Per Matt
Charles Schulz was an American icon, and rightfully so. At its peak in popularity, his Peanuts comic strip was published daily in 2,600 newspapers in 75 countries and in 21 languages. His audience was the world; his characters were relatable to everyone. First published in 1950, Peanuts has been a part of the public consciousness for 70-plus years now, enjoyed by multiple generations of people, but fans still may not know much about the cartoonist’s life. Filmmaker Michael Bonfiglio hopes to resolve that with his documentary, Who Are You, Charlie Brown?

Enjoying comic strips have been a long-running family tradition of mine. My mother speaks of my great grandparents loving Li’l Abner and the fact that the characters were hillbillies was something they had in common. Peanuts was a favorite read for my grandfather and I, which we bonded over. Keeping the tradition alive, I have enjoyed watching the animated specials with my young nieces.

As a Child of the ’80s, I grew up watching Saturday morning cartoons and searching through the local paper for the funny pages. I was immediately fascinated by the WWI Flying Ace, as well as Joe Cool, but as I grew older, I started relating more to the kids. Schulz took incidents from his childhood and later in his life, from watching his own kids, inserting those stories into his comic strip. His characters are often facing difficult questions and problems. The cartoonist admits to being Charlie Brown in the real world, even though bits of his personality shine through each character.

Narrated by Lupita Nyong’o, this doc is divided into two segments. As Schulz’s life story is told, a diverse group of people discuss the cartoonist’s influence on their lives, including filmmakers Kevin Smith, Paul Feig and Drew Barrymore among other actors, writers and cartoonists who let down their guard, while letting out their inner geek. These choices seem somewhat odd, as they don’t really have any connections to the cartoonist or the intellectual property, but they do give their opinions about the characters.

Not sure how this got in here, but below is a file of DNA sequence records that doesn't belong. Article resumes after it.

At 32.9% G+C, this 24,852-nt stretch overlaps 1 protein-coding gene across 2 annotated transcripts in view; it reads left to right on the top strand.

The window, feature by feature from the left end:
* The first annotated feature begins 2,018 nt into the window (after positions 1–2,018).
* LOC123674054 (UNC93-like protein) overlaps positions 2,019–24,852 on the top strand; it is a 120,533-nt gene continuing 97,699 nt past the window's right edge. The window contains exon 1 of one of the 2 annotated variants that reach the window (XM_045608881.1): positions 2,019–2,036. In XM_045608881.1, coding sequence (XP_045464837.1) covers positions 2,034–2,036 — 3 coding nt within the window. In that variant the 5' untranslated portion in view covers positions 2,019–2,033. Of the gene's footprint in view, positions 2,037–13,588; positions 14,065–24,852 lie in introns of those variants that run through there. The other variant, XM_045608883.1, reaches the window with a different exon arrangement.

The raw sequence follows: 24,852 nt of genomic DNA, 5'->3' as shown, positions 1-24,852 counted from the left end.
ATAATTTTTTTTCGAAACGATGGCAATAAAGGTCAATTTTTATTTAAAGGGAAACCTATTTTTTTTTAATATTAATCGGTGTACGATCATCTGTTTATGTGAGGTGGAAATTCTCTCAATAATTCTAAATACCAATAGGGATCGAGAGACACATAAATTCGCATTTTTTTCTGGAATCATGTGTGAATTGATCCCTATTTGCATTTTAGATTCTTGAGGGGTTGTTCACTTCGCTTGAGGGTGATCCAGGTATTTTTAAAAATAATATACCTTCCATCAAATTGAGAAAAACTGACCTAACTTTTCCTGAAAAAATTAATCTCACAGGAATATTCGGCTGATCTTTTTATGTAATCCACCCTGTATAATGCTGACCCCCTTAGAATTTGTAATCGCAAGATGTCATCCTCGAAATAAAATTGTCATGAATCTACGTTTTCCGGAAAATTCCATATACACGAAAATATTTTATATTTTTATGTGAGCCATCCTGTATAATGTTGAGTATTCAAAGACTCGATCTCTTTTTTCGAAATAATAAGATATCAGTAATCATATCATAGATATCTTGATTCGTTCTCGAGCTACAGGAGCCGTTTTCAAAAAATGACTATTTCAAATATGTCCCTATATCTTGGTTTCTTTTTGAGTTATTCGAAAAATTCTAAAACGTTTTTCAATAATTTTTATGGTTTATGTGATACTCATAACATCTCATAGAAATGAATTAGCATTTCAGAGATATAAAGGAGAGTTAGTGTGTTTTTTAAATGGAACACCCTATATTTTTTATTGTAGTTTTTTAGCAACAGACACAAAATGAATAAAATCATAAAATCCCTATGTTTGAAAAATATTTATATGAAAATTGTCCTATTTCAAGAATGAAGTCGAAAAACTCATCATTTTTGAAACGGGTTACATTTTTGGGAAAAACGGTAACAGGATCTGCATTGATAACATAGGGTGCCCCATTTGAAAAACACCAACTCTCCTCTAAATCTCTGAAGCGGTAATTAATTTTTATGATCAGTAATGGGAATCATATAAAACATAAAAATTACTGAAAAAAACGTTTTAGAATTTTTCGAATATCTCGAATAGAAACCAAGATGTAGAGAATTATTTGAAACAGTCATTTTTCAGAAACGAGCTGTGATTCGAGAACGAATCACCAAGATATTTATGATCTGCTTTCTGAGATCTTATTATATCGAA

A new animated story breaks through the monotony, as the wishy-washy loveable loser struggles with a school essay with the theme, “Who am I?” Other characters try to help out Charlie Brown, along with Shultz (through archive footage and audio recordings), describing the character’s attributes, both good and bad.

If ever there was a film that documented my childhood, this is it. Snoopy and the gang will always have a special place in my heart. Growing up, one of my birthdays had a Peanuts theme. And the original animated specials are how I will forever remember the characters, even though NASA named the Apollo 10 modules after the perpetual worry wort and his dog, and Snoopy even appeared on a nationwide stamp for the U.S. Postal System, among other media.

Initially, I was concerned the documentary wouldn’t offer anything groundbreaking about Schulz, but with Brian Grazer and Ron Howard onboard as executive producers (among others), I remembered how much joy the cartoonist brought to my life (I even shed tears at its conclusion). It actually makes sense that Apple TV+ released this doc, as the streamer recently bought the rights to broadcast the related animated specials (and the uproar it created last year).

While Charlie Brown constantly fails alone and with others, the strip by Schulz never let me down. It’s amazing that he penciled and inked Peanuts every day for more than 30 years without missing a deadline or taking a vacation, ensuring that nobody else touched his prized possession. His drawings were his means to communicate; they were a way for him to live his life. And unfortunately, he died on the same date his final comic strip was published, on Feb. 12, 2000. Good grief. You will be missed, Charles Schulz.

Apple TV+ is currently streaming Who Are You, Charlie Brown?